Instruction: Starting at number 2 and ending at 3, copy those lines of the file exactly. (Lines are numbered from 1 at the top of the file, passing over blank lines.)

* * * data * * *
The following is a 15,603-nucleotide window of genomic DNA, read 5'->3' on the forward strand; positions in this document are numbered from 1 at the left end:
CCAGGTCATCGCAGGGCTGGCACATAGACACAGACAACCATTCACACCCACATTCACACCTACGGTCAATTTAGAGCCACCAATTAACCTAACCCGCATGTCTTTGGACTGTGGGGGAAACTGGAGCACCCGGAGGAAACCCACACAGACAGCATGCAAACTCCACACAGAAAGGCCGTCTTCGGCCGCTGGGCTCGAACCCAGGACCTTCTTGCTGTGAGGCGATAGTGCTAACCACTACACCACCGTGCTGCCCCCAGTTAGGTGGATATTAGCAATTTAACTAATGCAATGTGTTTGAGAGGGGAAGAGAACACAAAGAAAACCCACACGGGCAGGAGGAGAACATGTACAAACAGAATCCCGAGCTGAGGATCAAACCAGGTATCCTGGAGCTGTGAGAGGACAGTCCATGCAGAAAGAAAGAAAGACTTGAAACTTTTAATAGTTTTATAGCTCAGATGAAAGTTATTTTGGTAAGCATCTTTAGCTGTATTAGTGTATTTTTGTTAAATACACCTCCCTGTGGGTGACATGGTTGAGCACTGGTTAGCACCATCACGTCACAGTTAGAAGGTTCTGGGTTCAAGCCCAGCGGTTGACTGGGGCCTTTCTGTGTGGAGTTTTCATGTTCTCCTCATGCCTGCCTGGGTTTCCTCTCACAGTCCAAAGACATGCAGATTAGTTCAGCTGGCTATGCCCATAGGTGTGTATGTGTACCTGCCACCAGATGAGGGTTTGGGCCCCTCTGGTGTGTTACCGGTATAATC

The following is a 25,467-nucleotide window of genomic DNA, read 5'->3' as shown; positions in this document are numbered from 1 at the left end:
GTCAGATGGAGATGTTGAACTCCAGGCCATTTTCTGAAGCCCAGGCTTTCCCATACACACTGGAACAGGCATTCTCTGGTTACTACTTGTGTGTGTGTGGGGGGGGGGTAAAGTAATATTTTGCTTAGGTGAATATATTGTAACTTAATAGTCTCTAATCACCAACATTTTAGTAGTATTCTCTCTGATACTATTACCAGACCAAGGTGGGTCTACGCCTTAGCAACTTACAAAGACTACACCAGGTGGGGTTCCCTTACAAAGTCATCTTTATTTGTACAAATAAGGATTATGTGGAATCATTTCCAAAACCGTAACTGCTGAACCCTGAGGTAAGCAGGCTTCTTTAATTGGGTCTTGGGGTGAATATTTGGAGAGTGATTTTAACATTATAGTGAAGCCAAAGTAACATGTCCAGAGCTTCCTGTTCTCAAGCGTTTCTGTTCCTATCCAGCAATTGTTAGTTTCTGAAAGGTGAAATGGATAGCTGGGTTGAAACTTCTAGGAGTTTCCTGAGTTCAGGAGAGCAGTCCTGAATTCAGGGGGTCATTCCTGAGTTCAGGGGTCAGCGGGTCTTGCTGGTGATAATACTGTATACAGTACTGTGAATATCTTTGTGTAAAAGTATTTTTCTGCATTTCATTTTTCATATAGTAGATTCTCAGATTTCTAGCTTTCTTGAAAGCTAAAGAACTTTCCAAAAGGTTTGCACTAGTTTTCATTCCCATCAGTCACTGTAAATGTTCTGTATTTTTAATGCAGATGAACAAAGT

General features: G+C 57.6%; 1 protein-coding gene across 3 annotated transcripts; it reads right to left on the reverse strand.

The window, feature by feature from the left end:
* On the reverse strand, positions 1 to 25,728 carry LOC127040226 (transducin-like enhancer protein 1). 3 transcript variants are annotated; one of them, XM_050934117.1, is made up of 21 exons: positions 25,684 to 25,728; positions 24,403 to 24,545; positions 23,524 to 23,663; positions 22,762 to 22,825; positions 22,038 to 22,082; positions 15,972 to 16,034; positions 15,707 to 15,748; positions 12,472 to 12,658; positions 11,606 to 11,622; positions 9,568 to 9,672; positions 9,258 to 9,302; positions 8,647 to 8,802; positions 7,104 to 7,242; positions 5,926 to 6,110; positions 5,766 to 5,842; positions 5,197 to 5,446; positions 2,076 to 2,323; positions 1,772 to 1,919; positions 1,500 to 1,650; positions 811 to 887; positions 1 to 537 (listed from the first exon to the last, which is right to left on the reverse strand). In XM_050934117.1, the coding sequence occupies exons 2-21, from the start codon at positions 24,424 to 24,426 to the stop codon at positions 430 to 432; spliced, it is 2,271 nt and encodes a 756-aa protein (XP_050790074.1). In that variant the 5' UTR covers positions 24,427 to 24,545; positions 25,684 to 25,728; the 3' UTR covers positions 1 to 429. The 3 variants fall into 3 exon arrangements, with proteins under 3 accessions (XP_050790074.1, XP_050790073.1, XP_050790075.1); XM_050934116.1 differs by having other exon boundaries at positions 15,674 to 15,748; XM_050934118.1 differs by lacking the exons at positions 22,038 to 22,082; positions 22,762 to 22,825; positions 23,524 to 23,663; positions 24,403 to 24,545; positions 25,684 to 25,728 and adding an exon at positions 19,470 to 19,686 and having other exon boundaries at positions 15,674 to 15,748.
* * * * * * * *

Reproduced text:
CCAGGTCATCGCAGGGCTGGCACATAGACACAGACAACCATTCACACCCACATTCACACCTACGGTCAATTTAGAGCCACCAATTAACCTAACCCGCATGTCTTTGGACTGTGGGGGAAACTGGAGCACCCGGAGGAAACCCACACAGACAGCATGCAAACTCCACACAGAAAGGCCGTCTTCGGCCGCTGGGCTCGAACCCAGGACCTTCTTGCTGTGAGGCGATAGTGCTAACCACTACACCACCGTGCTGCCCCCAGTTAGGTGGATATTAGCAATTTAACTAATGCAATGTGTTTGAGAGGGGAAGAGAACACAAAGAAAACCCACACGGGCAGGAGGAGAACATGTACAAACAGAATCCCGAGCTGAGGATCAAACCAGGTATCCTGGAGCTGTGAGAGGACAGTCCATGCAGAAAGAAAGAAAGACTTGAAACTTTTAATAGTTTTATAGCTCAGATGAAAGTTATTTTGGTAAGCATCTTTAGCTGTATTAGTGTATTTTTGTTAAATACACCTCCCTGTGGGTGACATGGTTGAGCACTGGTTAGCACCATCACGTCACAGTTAGAAGGTTCTGGGTTCAAGCCCAGCGGTTGACTGGGGCCTTTCTGTGTGGAGTTTTCATGTTCTCCTCATGCCTGCCTGGGTTTCCTCTCACAGTCCAAAGACATGCAGATTAGTTCAGCTGGCTATGCCCATAGGTGTGTATGTGTACCTGCCACCAGATGAGGGTTTGGGCCCCTCTGGTGTGTTACCGGTATAATC

The following is a 25,467-nucleotide window of genomic DNA, read 5'->3' as shown; positions in this document are numbered from 1 at the left end: